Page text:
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Figure 3. Principal component analysis of 7 behavioral traits for individual fish.

A) PCA traits include: bite rate, distance moved, distance ventured, height, boldness, latency and aggression for individual fish (N = 33) across small tanks, large tanks, and field site (Total N = 99). Factor loadings of these traits represented by arrows in lower left corner. Ovals represent groupings created by clustering analysis. 67% of replicates in group 1 (square symbol) were from observations made in large tanks. 56% of replicates in group 2 (triangle symbol) were from small tanks. Group 3 (diamond symbol) is comprised of 76% of large tank observations. Group 4 (circle symbol) is composed of 42% large tank observations. Group 4 and the combination of groups 1, 2, and 3 represent the first split in the hierarchy. B) Identical principal components analysis with fish plots removed. Arrows represent factor loading patterns for seven randomly chosen fish from small tanks, large tanks, and field site.

https://doi.org/10.1371/journal.pone.0084262.g003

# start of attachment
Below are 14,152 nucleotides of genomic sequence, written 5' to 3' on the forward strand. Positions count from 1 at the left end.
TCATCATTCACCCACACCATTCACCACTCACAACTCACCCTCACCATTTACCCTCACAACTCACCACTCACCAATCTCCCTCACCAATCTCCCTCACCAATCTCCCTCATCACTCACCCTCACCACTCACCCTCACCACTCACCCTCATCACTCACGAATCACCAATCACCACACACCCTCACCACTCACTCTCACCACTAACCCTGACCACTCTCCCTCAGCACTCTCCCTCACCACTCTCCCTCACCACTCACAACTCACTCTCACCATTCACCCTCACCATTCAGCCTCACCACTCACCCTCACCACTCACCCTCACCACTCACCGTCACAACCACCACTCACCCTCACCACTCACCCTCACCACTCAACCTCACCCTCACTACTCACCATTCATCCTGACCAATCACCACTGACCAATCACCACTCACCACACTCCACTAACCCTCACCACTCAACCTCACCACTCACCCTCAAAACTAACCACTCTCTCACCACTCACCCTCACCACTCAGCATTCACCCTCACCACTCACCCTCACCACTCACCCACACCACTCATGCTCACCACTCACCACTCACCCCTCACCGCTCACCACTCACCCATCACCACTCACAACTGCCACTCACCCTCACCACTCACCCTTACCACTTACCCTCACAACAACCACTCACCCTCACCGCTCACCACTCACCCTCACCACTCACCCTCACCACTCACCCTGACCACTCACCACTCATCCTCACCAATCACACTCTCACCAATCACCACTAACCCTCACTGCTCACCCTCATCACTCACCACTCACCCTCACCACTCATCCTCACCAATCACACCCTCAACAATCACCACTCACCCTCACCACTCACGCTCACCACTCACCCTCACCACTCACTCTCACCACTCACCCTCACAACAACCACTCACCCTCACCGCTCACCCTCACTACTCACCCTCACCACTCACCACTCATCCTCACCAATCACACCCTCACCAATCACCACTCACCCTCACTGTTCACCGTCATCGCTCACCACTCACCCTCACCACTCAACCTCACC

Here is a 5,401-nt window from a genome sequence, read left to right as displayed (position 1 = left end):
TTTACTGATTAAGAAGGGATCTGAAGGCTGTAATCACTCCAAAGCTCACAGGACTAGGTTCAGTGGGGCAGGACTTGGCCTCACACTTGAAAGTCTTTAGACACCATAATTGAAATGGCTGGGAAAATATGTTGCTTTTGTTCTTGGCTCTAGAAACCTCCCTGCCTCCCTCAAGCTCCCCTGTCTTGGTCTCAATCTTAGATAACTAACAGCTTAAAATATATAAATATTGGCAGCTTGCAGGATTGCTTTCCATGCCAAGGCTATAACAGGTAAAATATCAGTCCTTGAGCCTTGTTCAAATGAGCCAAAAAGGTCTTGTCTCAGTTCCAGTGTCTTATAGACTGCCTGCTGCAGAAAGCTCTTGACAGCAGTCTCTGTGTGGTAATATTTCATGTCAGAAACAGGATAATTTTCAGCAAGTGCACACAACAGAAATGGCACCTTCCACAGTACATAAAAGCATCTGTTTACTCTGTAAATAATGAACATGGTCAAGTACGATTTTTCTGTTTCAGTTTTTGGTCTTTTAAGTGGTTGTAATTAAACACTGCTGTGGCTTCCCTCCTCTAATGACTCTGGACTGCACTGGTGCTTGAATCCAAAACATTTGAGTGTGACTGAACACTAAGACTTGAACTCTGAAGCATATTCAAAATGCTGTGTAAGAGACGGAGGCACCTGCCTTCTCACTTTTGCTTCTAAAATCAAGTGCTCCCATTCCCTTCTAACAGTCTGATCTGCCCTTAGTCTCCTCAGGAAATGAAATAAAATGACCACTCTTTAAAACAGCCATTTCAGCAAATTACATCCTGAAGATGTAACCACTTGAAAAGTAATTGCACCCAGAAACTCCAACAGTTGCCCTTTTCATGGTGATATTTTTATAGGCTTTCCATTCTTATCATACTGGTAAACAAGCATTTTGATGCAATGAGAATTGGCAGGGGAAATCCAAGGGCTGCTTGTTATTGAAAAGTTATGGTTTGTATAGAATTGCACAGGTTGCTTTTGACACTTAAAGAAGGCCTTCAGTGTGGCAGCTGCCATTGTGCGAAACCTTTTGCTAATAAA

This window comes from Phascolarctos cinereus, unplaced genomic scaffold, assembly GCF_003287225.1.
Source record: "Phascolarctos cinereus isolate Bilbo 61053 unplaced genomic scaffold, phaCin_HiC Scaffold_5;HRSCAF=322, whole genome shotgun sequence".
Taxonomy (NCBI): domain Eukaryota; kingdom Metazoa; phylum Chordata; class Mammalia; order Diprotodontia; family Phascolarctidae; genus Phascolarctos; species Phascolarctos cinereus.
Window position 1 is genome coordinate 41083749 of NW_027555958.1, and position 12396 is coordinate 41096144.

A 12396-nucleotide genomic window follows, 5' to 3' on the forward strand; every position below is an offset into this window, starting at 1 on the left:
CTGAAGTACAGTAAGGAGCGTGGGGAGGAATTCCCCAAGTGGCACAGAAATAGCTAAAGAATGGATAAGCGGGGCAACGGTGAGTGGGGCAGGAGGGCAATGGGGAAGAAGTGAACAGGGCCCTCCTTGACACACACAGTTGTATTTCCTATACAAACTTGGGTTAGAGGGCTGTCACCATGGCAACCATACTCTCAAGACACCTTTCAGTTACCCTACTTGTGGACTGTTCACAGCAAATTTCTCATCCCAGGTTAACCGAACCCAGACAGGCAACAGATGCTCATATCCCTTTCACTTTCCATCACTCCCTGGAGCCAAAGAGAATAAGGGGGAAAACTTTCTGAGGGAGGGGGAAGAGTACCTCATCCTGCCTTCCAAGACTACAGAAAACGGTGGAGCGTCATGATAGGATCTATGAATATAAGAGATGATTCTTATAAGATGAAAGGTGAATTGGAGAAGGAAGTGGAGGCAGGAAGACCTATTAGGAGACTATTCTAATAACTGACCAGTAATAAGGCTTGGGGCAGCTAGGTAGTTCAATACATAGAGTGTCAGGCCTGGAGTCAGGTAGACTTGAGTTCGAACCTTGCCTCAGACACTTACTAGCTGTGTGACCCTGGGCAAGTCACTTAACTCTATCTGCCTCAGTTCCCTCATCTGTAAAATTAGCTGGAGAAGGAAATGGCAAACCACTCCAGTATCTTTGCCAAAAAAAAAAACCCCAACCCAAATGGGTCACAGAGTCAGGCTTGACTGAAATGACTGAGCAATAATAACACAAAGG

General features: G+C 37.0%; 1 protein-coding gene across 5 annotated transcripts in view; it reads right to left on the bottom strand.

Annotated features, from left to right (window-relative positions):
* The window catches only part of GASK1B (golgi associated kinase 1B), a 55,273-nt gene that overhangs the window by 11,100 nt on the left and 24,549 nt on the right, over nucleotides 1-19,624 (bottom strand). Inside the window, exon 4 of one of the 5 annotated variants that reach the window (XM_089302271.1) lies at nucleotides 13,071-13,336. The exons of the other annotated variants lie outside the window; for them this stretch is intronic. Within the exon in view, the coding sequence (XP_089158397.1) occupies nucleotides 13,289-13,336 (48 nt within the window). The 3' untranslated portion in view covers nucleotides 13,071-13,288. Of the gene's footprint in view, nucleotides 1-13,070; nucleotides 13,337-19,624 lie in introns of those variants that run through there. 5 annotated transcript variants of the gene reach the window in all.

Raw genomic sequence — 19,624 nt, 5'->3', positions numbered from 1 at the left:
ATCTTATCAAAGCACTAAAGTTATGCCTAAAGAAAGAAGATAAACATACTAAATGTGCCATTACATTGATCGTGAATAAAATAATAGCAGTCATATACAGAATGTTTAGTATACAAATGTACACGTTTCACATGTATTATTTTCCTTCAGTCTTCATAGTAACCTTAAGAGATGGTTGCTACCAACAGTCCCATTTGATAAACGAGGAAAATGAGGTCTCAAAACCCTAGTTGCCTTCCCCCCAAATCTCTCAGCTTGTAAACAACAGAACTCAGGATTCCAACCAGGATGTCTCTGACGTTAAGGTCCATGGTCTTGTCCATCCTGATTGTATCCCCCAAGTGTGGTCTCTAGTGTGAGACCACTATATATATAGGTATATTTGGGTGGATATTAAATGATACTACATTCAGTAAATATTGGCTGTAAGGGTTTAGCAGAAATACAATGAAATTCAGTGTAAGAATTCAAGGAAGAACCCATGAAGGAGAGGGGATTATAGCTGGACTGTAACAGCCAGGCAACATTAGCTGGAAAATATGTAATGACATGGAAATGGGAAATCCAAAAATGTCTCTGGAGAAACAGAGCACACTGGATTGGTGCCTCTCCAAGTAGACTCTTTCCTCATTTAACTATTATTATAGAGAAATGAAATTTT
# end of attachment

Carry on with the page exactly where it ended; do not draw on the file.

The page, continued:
Hierarchical cluster analysis created overlapping groups when superimposed on the principal components analysis. Groups did not separate clearly by situation (Fig. 3a). We did not find any consistency in behavioral traits when comparing a single situation at a time (Fig. 2) or across all situations at once (Fig. 3b). Correlation analysis showed a pattern of an increasing number of significant correlations among measured behavioral traits from small tanks, field site, to the large tanks (Table S2). In the small tank and field situations, there were strong significant correlations between bite rate and distance moved. In large tanks, distance moved was correlated with distance ventured. Also, boldness was positively correlated with distance ventured. While in the field, bite rate was positively related to distance moved. Fish which ventured a greater distance also tended to have higher scores of boldness.

Effects of Temperature